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How Big Government’s Policies Made Us Fat

richard nixon obesity epidemic corn syrup

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There’s something that you probably don’t know about the obesity epidemic: It had its origins in the US Department of Agriculture and the food industry. An article in Britain’s Guardian newspaper and a recent BBC documentary show clearly how big business and big government contributed.

In summary, government and big business made us fat by greatly increasing the amount of sugar in our food. The increased level of sugar in the form of high fructose corn syrup in our food was the result of a government policy that started under Richard Nixon – and was not a decision made by consumers.

How Richard Nixon Started The Obesity Epidemic

The roots of the obesity epidemic started back in 1971 when Richard Nixon and his Secretary of Agriculture, Earl Butz, started a policy of massive subsidies for corn farmers. The idea was to greatly increase the amount of corn and drive down food prices in order to help Nixon get reelected.

The policy worked and by the mid-1970s the United States was producing so much corn, nobody knew what to do with it. Butz came up with a solution: High fructose corn syrup (HCFS) or liquid sugar made from corn. The syrup was cheaper that traditional sugar and it was soon added to a wide variety of food.

“HFCS was soon pumped into every conceivable food: pizzas, coleslaw, meat,” BBC journalist and Guardian writer Jaques Peretti noted lasted year. “It provided that ‘just baked’ sheen on bread and cakes, made everything sweeter, and extended shelf life from days to years. A silent revolution of the amount of sugar that was going into our bodies was taking place.”

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Author Michael Pollen told the Christian Science Monitor in 2002 that America produces “way too much corn.”

“So, we make corn sweeteners,” Pollen said. “High-fructose corn sweeteners are everywhere. They’ve completely replaced sugar in sodas and soft drinks. They make sweet things cheaper. And we subsidize this overproduction. We structure the subsidies to make corn very, very cheap, which encourages farmers to plant more and more to make the same amount of money. We’re subsidizing obesity.”

High fructose corn syrup resulted in the least healthy foods being the cheapest. Since 1971 to 2000, the obesity rate in the Unites States doubled, from 14.5 percent to 30.9 percent.

Food Industry Tried to Suppress Truth about Sugar and Fat

Last year many Americans were shocked by Dr. Sanjay Gupta’s excellent 60 Minutes documentary on the dangers of sugar. Many others were alarmed by University of California at San Francisco professor Dr. Robert Lustig’s YouTube video Sugar the Bitter Truth. Many were surprised to learn that sugar and not fat was one of the main causes of obesity and problems like heart disease.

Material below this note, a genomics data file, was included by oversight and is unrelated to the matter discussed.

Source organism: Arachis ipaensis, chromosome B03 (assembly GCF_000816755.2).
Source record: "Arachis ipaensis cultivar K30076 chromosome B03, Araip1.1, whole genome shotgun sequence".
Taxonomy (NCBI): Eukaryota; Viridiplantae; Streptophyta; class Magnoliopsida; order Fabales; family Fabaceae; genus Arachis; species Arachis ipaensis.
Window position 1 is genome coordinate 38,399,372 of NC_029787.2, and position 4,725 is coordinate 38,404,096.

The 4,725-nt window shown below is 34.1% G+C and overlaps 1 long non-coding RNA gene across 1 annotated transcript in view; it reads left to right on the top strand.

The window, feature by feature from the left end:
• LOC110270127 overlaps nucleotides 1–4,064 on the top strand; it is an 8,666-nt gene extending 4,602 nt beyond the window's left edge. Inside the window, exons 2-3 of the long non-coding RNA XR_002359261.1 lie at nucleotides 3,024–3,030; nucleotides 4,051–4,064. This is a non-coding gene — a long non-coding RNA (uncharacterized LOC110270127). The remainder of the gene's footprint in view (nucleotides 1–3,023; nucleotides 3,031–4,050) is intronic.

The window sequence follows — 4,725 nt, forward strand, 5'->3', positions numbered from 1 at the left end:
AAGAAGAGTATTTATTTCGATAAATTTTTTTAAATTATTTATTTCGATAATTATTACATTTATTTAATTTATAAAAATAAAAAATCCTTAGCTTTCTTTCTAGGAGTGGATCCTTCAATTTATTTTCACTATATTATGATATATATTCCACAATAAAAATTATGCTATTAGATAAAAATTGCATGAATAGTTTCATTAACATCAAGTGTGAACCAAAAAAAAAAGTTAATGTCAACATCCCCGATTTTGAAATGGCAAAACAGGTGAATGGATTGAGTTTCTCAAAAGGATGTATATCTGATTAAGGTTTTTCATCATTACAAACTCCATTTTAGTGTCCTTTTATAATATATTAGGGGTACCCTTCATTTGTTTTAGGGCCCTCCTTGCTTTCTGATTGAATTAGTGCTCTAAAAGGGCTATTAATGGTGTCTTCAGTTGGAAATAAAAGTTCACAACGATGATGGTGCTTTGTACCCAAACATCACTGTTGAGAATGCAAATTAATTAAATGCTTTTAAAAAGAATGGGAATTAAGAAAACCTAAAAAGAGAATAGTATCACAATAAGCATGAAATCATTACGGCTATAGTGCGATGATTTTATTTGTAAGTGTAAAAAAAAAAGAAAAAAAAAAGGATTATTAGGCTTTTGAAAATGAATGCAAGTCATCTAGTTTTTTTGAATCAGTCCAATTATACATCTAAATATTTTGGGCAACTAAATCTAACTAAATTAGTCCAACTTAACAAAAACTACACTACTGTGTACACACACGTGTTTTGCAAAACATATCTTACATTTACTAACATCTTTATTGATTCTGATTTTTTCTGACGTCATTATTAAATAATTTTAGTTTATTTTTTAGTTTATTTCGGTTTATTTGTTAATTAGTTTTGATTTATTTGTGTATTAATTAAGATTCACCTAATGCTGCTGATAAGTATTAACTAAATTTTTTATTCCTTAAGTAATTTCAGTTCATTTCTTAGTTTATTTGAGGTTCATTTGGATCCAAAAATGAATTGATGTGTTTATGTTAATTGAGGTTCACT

“Authorities consider sugar as ’empty calories’ – but there is nothing empty about these calories,” Lustig wrote in the journal Nature earlier this year. “A growing body of scientific evidence is showing that fructose can trigger processes that lead to liver toxicity and a host of other chronic diseases. A little is not a problem, but a lot kills – slowly.”

What’s truly frightening is that scientists and doctors were aware of this fact as early as the 1970s. Unfortunately, the food industry was able to keep the truth about sugar from the public by discrediting the researchers behind it.

University of London researcher John Yudkin published research that indicated sugar was causing obesity in the 1970s. Yudkin’s research was ignored largely because of a campaign to discredit him by the food industry, Lustig believes.

“There was a huge lobby from [the food] industry, particularly from the sugar industry, and Yudkin complained bitterly that they were subverting some of his ideas,” Yudkin’s colleague, Richard Bruckdorfer, told The Guardian.

Lustig thinks the food industry wanted to discredit Yudkin because it was planning to market large amounts of “low-fat” food that was high in sugar. The idea was to sell the low fat food to people worried about heart disease. Sugar was added to the low-fat food to make it tastier and more appealing.

“When you take the fat out of a recipe, food tastes like cardboard, and you need to replace it with something – that something being sugar,” Lustig said.

A big cause of obesity is the food industry and the government that supports it. If we want to end obesity, we need to end our dependence on big government and industrialized food.

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